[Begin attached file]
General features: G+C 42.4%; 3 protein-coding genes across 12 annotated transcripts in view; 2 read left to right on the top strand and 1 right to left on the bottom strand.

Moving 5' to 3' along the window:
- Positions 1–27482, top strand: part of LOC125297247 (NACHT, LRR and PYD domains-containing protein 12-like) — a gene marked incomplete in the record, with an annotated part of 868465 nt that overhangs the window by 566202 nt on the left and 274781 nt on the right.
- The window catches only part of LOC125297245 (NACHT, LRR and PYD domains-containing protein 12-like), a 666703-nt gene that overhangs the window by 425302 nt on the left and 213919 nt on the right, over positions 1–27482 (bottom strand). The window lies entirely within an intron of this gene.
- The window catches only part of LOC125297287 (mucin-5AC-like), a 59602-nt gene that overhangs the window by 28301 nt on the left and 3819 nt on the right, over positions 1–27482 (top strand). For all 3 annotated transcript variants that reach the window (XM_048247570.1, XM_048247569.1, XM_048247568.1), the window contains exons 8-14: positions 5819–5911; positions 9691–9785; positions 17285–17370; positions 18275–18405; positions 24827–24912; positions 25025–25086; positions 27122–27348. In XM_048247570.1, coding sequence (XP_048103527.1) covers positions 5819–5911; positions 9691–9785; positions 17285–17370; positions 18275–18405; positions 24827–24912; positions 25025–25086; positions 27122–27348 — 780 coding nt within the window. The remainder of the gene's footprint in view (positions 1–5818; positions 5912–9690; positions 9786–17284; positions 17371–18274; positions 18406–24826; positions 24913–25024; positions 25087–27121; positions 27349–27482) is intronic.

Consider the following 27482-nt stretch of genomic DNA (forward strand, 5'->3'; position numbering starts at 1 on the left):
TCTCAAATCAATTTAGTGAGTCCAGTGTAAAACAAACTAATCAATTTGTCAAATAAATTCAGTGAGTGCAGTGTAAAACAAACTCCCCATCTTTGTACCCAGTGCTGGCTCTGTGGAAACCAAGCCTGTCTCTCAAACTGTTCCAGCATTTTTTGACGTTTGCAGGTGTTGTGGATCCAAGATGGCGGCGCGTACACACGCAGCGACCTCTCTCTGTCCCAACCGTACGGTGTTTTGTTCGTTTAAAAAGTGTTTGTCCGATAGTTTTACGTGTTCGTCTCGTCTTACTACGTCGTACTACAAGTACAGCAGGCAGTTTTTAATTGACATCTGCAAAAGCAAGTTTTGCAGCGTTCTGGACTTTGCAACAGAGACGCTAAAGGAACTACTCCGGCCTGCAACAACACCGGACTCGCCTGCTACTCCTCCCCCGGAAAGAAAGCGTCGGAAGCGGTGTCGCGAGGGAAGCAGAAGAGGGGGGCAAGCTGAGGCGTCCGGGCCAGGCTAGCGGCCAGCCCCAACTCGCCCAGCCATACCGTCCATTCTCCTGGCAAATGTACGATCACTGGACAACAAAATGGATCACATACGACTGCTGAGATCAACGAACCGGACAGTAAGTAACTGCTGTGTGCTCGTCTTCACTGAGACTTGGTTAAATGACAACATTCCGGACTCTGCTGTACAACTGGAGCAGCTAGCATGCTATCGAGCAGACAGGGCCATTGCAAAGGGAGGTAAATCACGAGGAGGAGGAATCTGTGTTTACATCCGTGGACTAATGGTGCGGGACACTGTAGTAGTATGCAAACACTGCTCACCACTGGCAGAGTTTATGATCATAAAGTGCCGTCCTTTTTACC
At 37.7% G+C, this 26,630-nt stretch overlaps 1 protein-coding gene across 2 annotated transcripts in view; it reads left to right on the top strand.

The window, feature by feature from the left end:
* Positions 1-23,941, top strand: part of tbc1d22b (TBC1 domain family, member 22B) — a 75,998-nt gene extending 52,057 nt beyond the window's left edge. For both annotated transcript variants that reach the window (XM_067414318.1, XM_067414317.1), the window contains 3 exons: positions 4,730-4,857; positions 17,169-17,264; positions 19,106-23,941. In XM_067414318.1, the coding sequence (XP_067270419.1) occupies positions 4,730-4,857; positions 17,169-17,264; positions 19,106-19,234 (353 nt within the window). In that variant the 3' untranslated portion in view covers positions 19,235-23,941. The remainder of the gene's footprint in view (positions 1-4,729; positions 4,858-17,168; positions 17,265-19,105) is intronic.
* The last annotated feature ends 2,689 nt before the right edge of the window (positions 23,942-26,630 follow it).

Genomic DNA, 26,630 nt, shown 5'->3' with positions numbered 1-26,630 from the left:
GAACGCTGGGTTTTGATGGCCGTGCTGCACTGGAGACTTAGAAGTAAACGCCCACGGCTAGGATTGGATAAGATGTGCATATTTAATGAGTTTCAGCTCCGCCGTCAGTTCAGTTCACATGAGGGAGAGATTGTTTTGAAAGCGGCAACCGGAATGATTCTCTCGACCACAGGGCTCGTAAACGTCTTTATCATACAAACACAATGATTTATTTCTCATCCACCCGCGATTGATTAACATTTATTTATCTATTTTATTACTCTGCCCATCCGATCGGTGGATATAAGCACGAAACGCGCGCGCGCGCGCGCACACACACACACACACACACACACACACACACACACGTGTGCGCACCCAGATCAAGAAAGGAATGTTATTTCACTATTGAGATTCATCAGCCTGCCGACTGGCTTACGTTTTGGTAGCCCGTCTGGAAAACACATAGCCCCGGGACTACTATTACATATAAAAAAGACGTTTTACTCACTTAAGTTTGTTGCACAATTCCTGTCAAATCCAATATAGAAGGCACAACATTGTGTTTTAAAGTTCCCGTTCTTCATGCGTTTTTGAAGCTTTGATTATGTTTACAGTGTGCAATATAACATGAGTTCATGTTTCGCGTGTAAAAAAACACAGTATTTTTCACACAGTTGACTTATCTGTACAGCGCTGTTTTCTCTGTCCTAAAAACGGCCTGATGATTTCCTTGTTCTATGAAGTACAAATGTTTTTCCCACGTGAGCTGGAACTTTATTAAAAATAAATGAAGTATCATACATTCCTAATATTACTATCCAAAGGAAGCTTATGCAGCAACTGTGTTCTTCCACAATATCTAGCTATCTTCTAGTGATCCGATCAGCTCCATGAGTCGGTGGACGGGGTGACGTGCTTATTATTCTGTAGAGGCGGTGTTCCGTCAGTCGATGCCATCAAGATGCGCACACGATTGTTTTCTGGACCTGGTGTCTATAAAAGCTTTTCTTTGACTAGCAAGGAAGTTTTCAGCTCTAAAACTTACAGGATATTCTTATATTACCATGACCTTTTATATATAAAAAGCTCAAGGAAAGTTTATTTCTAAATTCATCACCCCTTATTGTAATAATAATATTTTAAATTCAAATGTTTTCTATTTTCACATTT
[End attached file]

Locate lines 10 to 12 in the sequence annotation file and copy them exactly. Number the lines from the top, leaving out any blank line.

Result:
* Positions 1-23,941, top strand: part of tbc1d22b (TBC1 domain family, member 22B) — a 75,998-nt gene extending 52,057 nt beyond the window's left edge. For both annotated transcript variants that reach the window (XM_067414318.1, XM_067414317.1), the window contains 3 exons: positions 4,730-4,857; positions 17,169-17,264; positions 19,106-23,941. In XM_067414318.1, the coding sequence (XP_067270419.1) occupies positions 4,730-4,857; positions 17,169-17,264; positions 19,106-19,234 (353 nt within the window). In that variant the 3' untranslated portion in view covers positions 19,235-23,941. The remainder of the gene's footprint in view (positions 1-4,729; positions 4,858-17,168; positions 17,265-19,105) is intronic.
* The last annotated feature ends 2,689 nt before the right edge of the window (positions 23,942-26,630 follow it).

Genomic DNA, 26,630 nt, shown 5'->3' with positions numbered 1-26,630 from the left: